[afnog] GPON FTTH networks (in)security
loganaden at gmail.com
Sun Nov 6 16:27:55 UTC 2016
On Sun, Nov 6, 2016 at 4:06 PM, Mark Tinka <mark.tinka at seacom.mu> wrote:
> On 6/Nov/16 12:18, Loganaden Velvindron wrote:
> European ISPs have already invested in their FTTH infrastructure. By
> contrast we are still deploying the internet in our region. Instead of
> focusing so much resources on the core of the network, it makes
> economical sense to also invest in the edge of the network, by
> improving the security, instead of simply aiming for IPv6 deployment.
> I'm not sure what IPv6 has to do with it.
[speaking for myself only]
We talk a lot about IPv6 as a primary requirement that all CPE should
have, as IPv4 resources are depleting.
> FTTH is a Layer 2 service, so any insecurities would affect both IPv4 and
> I will echo your sentiment that GPON, perhaps, was not built with the utmost
> security in mind. This is a problem that can be associated with several
> consumer technologies (the recent Dyn IoT issue being a clear example).
> The fact remains that GPON and Active-E are popular technologies in use to
> deliver FTTH services to consumers. So it is reasonable for clueful
> engineers such as Pierre Kim to bring these issues to the fore for both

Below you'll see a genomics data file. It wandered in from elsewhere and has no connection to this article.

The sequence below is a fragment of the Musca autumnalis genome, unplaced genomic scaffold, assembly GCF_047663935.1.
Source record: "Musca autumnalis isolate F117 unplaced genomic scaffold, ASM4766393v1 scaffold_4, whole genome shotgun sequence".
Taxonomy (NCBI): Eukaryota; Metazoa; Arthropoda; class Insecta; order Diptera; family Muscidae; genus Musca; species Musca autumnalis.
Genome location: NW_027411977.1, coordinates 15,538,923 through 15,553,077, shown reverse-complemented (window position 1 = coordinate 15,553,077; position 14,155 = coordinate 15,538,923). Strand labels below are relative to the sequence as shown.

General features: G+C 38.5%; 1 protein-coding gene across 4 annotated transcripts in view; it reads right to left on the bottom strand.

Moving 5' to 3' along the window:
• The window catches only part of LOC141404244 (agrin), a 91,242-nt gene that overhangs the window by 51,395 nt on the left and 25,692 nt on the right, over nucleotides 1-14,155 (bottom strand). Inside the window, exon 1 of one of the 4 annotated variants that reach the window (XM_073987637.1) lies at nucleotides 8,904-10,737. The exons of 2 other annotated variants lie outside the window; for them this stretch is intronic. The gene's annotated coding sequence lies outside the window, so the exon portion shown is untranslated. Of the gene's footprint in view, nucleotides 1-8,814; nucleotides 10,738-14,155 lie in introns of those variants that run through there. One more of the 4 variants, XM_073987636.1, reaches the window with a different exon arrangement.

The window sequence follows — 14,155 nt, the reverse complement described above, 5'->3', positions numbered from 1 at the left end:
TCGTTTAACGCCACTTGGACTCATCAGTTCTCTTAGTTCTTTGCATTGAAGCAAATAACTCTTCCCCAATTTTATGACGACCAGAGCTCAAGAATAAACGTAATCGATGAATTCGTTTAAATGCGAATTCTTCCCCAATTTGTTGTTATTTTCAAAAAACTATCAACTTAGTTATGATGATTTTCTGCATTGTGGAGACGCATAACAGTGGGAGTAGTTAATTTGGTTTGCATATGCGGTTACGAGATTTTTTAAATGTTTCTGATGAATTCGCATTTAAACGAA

> service providers and vendors to fix.
I see those as opportunities for us. The opportunity to learn from
others mistakes, and make the internet in Africa, competitive. I see
the FTTH, Mirai DDOS, and other recent problems as part of the same
set of issues that could have been addressed by investing at the edge
of the network. I would argue strongly that "investing in the edge"
has very high return on investment for Afrinic members.
For example, assuming there's a remote vulnerability that affects all
FTTH CPE equipment in Mauritius. The market would react to this as:
"Hey ISP, I don't want your equipment, it's insecure. Fix it or I go
somewhere else". The ISP would then tell the equipment vendor to send
it an updated firmware that it would deploy. This is how things should
happen in a free market. The customers vote with their wallet.
However, in our region, we do not have the "triggers" that make the
market behave that way. We need those triggers to make ourselves
competitive, and improve the quality of the internet in our region.
Internet should be (relatively) cheap, reliable, secure & fast as far
as ISP customers are concerned.
Personally, I believe that it is financially feasible to make this a
reality. I've seen ISPs sitting on a lot of money, but not knowing
where to invest it. When you show them how they can improve the
services for their own customers, some of them listen. Ultimately,
having a good internet in Africa is just as important as having good
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